We each swore an oath during our respective white coat ceremonies to uphold the core values of the dental profession. It is imperative to maintain a robust support system to uphold our oath, whether pursuing a corporate or private practice career. A great quote by author Anna Barnes can summarize the value of an ADA membership, “Your support network is the solid ground from which you can propel yourself upwards.” The ADA is an invaluable support system that should be utilized by all dentists for the resources, guidelines, support, and advocacy to provide excellent dental healthcare to the public.
Martin Ryan, UIC
While the landscape of how dentists practice has changed in recent years, one thing has not: the importance of the ADA. Organized dentistry has remained, and continues to be, invaluable for the dental profession. Among countless areas, the ADA leads the charge in advocacy for dentists. Student debt is a major determinant of new graduates’ career decisions, and the ADA works for change while students may not even realize. This is just one issue of many the ADA fights for. Without the ADA, corporate dental organizations can simply advocate for what fits their business best. The ADA also provides top-notch education. The continuing education courses are led by experts in the field with various perspectives; C.E. at a corporation may be tailored so the dentist can better operate in that specific setting. C.E. courses and publications, like JADA, allow for dentists in all types of practice settings to have access to new, cutting-edge research as they try to grow their careers. Above all else, the ADA is an organization dentists can rely on. From COVID-19 protocols early in the pandemic to opioid prescription recommendations, the ADA provides its members up-to-date information and ensures its members are supported to practice as they see fit.
With such benefits, the value of an ADA membership must be communicated to corporate dentists. The first way of communicating this value is by reaching them prior to starting there. Many dentists in corporate settings recently graduated and were heavily recruited in school. With a major presence in schools, the ADA can access the students it needs to relay the value of its membership. Having ADA student representatives at each school provides direct communication. ADA members can also host events at schools or lead educational experiences to increase their presence. Staying active on social media, like Instagram, would also target this audience. Another way of ensuring corporate dentists understand the value is by empowering them. These dentists are still worried about debt from loans, barriers patients face to care, tax policies, and other issues. If the ADA can build on the strides already made and make tangible changes for dentists, the power of the ADA can grow. This would not only increase the value but also make corporate dentists want to be a part of it, understanding they too would benefit. Lastly, making the membership competitive to that of corporations can help in communication. Ideas like Class Pass and the ADA Accelerator Series are a great start to giving dentists an exclusive value in their membership. Adding to this with more resources for staffing, lower costs of equipment, and insurance benefits are just some ideas to engage members. These benefits would be a great selling point to communicate to corporate dentists who may be considering joining. No matter what setting dentists practice in, they are still dentists. Understanding this, the ADA helps all members to succeed in whatever path they take, and this is a value that is irreplaceable by any corporation.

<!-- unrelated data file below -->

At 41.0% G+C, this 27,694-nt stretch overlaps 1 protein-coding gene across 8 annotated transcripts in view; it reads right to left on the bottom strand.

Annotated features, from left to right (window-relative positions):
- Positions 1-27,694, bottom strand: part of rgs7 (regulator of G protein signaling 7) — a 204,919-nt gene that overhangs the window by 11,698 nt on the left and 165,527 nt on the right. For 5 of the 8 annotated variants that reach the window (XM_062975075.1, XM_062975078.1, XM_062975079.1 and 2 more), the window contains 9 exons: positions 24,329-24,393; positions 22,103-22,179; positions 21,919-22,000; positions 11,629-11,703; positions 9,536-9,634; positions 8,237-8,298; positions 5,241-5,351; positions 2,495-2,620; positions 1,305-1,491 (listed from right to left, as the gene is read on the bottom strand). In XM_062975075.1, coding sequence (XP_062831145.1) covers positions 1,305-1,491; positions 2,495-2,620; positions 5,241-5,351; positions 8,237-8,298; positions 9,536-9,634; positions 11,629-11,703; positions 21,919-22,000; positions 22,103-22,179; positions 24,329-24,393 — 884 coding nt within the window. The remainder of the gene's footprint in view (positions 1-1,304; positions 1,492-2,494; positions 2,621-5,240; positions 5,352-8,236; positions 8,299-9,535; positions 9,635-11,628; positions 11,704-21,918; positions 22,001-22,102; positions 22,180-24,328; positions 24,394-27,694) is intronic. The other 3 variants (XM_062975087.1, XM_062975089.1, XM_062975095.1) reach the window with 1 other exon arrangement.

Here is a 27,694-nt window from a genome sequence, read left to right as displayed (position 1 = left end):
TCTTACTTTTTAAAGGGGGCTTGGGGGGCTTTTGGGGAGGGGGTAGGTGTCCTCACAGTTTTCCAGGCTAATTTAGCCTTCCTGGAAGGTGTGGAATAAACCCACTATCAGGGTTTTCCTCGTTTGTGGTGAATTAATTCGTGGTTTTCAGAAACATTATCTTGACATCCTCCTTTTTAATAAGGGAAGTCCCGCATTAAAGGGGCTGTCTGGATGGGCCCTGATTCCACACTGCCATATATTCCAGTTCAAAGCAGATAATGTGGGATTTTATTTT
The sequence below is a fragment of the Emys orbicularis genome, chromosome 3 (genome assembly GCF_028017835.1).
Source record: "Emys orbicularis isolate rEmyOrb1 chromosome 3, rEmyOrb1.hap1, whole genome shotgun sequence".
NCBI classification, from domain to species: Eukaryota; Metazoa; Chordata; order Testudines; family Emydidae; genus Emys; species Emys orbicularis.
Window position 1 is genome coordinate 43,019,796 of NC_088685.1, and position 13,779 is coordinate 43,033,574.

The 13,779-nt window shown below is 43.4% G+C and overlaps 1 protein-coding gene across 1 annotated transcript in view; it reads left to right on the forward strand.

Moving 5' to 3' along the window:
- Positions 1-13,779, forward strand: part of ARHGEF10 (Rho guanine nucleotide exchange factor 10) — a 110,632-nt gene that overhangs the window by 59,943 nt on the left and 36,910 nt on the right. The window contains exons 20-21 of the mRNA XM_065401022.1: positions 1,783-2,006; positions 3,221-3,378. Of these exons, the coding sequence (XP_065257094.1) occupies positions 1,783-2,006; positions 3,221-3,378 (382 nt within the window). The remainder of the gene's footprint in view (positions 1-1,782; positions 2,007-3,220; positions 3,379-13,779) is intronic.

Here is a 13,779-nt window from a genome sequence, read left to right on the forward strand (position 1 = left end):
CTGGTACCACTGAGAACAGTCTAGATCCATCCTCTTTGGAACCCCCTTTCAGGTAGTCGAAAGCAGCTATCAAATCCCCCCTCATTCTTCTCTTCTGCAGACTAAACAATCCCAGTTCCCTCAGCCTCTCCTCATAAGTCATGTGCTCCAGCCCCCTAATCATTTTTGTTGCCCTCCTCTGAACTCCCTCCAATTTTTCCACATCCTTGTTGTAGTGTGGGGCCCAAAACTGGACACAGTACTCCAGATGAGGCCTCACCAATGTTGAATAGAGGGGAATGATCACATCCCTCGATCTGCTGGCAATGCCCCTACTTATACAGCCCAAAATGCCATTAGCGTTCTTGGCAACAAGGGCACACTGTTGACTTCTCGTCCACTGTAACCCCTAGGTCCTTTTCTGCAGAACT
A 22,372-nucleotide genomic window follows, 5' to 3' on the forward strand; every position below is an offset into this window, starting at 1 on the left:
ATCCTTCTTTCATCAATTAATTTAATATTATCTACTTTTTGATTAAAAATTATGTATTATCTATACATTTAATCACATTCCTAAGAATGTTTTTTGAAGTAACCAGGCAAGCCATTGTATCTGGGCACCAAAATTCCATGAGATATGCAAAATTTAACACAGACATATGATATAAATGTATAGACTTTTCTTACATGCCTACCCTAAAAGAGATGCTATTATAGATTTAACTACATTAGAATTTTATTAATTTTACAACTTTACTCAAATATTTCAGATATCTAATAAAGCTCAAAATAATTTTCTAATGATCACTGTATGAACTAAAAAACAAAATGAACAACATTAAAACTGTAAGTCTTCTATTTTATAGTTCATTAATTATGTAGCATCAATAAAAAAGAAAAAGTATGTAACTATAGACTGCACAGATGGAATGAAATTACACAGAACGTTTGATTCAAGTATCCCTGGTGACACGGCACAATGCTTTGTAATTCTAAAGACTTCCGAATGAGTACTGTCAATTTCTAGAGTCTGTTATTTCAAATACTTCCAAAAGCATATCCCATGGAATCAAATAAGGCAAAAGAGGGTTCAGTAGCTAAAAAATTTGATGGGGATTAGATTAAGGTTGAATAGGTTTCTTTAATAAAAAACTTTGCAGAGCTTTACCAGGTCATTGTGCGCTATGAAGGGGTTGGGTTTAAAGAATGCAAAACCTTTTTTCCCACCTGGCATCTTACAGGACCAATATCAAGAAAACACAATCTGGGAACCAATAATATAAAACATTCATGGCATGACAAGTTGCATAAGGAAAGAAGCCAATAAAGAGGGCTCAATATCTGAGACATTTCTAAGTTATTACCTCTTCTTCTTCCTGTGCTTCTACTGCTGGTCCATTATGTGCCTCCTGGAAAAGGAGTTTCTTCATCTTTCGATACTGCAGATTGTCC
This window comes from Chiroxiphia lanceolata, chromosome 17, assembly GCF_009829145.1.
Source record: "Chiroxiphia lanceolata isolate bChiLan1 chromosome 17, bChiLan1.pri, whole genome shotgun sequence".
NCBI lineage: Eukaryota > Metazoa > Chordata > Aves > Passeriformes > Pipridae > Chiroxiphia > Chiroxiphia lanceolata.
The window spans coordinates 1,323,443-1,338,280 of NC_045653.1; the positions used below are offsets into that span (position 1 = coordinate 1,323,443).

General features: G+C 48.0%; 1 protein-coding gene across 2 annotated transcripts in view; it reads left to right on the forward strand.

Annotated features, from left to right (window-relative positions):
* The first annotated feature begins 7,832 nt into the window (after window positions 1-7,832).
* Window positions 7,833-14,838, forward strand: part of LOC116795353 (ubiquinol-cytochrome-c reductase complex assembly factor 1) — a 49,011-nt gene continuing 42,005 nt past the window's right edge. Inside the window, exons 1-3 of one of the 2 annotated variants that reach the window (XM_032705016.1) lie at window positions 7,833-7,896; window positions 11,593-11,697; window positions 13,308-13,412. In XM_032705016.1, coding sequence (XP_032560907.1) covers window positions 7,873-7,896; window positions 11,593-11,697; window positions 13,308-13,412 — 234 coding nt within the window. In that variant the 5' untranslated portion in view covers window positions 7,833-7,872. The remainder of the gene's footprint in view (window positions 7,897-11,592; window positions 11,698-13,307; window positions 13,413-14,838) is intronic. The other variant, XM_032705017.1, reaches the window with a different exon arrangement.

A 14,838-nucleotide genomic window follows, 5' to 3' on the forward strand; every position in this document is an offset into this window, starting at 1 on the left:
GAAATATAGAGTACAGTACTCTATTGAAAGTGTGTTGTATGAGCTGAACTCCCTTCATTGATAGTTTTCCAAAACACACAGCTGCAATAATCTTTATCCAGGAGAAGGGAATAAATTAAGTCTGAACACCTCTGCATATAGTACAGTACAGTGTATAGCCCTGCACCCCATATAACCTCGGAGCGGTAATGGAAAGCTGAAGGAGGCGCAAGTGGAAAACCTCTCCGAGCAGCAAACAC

Samantha Schaller, UIC
The corporate model of dentistry provides many attractive benefits, but the tendency is for these to be on the individual level – health insurance, retirement benefits, continuing education courses, etc. Young dentists are also growing as professionals in a society that consistently values individual gain over community gain, making these benefits all the more attractive. However, we are fortunate to be part of a profession that lets us reach beyond this individual level to have influence even at the national level. The ADA offers benefits in these areas that corporate dentistry cannot.
Even aside from the obvious large-scale benefits such as political representation and current research, one of the greatest benefits to engagement with the ADA is unity in our profession. General dentists, specialists, military dentists, private practice owners, US dentists abroad, and corporate dentists can all come together through the ADA. This has the added benefit of offering broader and more diverse perspectives than a new dentist might see in an exclusively corporate setting. Dentistry is a rapidly changing field in all aspects. It’s not just advancements in dental materials and digitization – it’s legislation determining who can access our care and who can’t. It’s the emergence of pseudo-dentistry on social media platforms, which can harm our patients just as much as it can benefit them. It’s even changes in how we are perceived as a profession by the general public.
The ADA’s job is to keep all practitioners current on these changes in the field, which may not necessarily be the priority of the corporate setting. Corporate dentists that choose to pursue these additional benefits may be even more valuable to their employers as they bring back new techniques and information to their corporations. With these changes comes a responsibility of the newest generation of dentists to remain engaged in organized dentistry, regardless of which branch we choose to enter. The rapidly growing divide between traditional dentistry and corporate dentistry can only be bridged through deliberate common involvement with organizations like the ADA that help guide the profession as a whole as we face these changes.
Therefore, ADA participation by corporate dentists is not just individually beneficial; it’s a necessity for the good of the profession as a whole. It is difficult for new dentists to consider the future of our profession as a priority when we are overwhelmed with what to do in the here and now. This is just as true for dentists in the corporate setting as it is for dentists in private practice. I think the ADA could help us think bigger – where is our field going? Are we happy with that direction? How can you support us through these changes? Answers to these questions help inspire all of us to think beyond the individual level and pursue the bigger benefits the ADA has to offer compared to corporate dentistry alone.